Terminal Year

DEFINITION of 'Terminal Year'

The year in which an individual dies, in the context of estate planning and taxation. Terminal year is used in estate planning and taxation because special tax rules and handling of income and assets may apply during the taxpayer's final year. In Canada, the terminal year refers to the portion of the calendar year during which the individual was living, from the first of the calendar year (January 1) up to the person's date of death.

BREAKING DOWN 'Terminal Year'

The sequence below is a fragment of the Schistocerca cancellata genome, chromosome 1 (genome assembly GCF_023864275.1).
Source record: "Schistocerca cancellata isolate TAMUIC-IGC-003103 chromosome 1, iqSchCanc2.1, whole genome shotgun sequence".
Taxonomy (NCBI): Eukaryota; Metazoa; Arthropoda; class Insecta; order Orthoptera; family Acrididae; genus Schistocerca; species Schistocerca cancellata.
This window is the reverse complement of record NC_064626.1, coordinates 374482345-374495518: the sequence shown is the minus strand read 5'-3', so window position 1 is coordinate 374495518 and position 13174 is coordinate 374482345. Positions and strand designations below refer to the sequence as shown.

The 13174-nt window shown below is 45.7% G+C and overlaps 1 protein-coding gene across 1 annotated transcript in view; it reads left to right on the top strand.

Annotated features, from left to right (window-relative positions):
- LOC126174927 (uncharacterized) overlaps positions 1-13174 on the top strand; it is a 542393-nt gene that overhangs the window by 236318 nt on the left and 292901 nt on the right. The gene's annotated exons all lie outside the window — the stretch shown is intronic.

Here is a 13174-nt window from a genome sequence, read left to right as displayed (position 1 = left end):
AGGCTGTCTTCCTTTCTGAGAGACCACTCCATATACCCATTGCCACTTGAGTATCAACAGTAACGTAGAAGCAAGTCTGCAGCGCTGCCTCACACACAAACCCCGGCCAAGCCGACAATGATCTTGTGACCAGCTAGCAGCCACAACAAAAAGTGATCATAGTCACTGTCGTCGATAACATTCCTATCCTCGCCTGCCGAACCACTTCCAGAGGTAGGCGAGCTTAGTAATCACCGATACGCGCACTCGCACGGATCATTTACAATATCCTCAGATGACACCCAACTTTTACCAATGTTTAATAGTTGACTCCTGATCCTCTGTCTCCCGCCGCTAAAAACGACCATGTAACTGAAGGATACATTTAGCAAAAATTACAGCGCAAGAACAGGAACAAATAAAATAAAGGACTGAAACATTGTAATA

The terminal year is considered for tax and estate handling purposes. The deceased will be subject to tax liabilities on any income earned, or realized, during the terminal year, similarly to previous years of taxation. Certain deductions, income and assets may receive special tax treatment during the terminal year, as part of the estate taxation process. Certain tax forms are required to be filed for the terminal year of the decedent. In Canada and the United States, for example, the surviving spouse, executor or administrator of the estate must file a "final return" on behalf of the decedent.

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